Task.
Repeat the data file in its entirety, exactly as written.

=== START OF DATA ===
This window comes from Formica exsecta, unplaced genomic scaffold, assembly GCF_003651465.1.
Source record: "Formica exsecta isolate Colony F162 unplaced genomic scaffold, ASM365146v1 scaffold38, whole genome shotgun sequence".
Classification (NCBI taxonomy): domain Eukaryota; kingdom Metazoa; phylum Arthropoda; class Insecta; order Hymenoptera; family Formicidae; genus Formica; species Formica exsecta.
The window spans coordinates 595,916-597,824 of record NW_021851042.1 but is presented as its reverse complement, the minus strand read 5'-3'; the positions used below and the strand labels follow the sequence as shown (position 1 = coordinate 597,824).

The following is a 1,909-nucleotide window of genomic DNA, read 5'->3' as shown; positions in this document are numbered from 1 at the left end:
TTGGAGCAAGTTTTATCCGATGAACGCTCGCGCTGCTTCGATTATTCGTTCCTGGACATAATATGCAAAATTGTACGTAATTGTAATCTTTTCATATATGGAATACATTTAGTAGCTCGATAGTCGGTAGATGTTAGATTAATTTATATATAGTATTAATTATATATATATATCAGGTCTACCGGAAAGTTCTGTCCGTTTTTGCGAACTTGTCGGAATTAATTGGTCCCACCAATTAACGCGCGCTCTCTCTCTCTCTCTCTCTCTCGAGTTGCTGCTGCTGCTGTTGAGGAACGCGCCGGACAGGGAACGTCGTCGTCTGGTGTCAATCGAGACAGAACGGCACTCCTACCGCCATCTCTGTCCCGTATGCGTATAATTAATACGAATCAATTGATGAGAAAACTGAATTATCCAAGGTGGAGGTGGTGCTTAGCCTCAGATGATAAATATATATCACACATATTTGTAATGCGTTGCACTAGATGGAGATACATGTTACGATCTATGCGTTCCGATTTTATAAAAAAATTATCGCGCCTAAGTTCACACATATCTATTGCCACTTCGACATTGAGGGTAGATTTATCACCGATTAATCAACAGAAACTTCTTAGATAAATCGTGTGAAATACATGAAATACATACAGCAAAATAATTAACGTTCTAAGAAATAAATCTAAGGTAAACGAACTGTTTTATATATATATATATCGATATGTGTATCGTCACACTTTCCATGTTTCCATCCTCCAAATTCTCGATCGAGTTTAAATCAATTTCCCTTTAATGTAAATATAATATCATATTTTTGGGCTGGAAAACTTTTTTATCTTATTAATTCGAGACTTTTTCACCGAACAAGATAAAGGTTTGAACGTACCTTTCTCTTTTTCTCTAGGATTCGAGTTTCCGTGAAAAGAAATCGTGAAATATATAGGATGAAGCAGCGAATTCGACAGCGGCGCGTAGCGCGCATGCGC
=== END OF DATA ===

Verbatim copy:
This window comes from Formica exsecta, unplaced genomic scaffold, assembly GCF_003651465.1.
Source record: "Formica exsecta isolate Colony F162 unplaced genomic scaffold, ASM365146v1 scaffold38, whole genome shotgun sequence".
Classification (NCBI taxonomy): domain Eukaryota; kingdom Metazoa; phylum Arthropoda; class Insecta; order Hymenoptera; family Formicidae; genus Formica; species Formica exsecta.
The window spans coordinates 595,916-597,824 of record NW_021851042.1 but is presented as its reverse complement, the minus strand read 5'-3'; the positions used below and the strand labels follow the sequence as shown (position 1 = coordinate 597,824).

The following is a 1,909-nucleotide window of genomic DNA, read 5'->3' as shown; positions in this document are numbered from 1 at the left end:
TTGGAGCAAGTTTTATCCGATGAACGCTCGCGCTGCTTCGATTATTCGTTCCTGGACATAATATGCAAAATTGTACGTAATTGTAATCTTTTCATATATGGAATACATTTAGTAGCTCGATAGTCGGTAGATGTTAGATTAATTTATATATAGTATTAATTATATATATATATCAGGTCTACCGGAAAGTTCTGTCCGTTTTTGCGAACTTGTCGGAATTAATTGGTCCCACCAATTAACGCGCGCTCTCTCTCTCTCTCTCTCTCTCGAGTTGCTGCTGCTGCTGTTGAGGAACGCGCCGGACAGGGAACGTCGTCGTCTGGTGTCAATCGAGACAGAACGGCACTCCTACCGCCATCTCTGTCCCGTATGCGTATAATTAATACGAATCAATTGATGAGAAAACTGAATTATCCAAGGTGGAGGTGGTGCTTAGCCTCAGATGATAAATATATATCACACATATTTGTAATGCGTTGCACTAGATGGAGATACATGTTACGATCTATGCGTTCCGATTTTATAAAAAAATTATCGCGCCTAAGTTCACACATATCTATTGCCACTTCGACATTGAGGGTAGATTTATCACCGATTAATCAACAGAAACTTCTTAGATAAATCGTGTGAAATACATGAAATACATACAGCAAAATAATTAACGTTCTAAGAAATAAATCTAAGGTAAACGAACTGTTTTATATATATATATATCGATATGTGTATCGTCACACTTTCCATGTTTCCATCCTCCAAATTCTCGATCGAGTTTAAATCAATTTCCCTTTAATGTAAATATAATATCATATTTTTGGGCTGGAAAACTTTTTTATCTTATTAATTCGAGACTTTTTCACCGAACAAGATAAAGGTTTGAACGTACCTTTCTCTTTTTCTCTAGGATTCGAGTTTCCGTGAAAAGAAATCGTGAAATATATAGGATGAAGCAGCGAATTCGACAGCGGCGCGTAGCGCGCATGCGC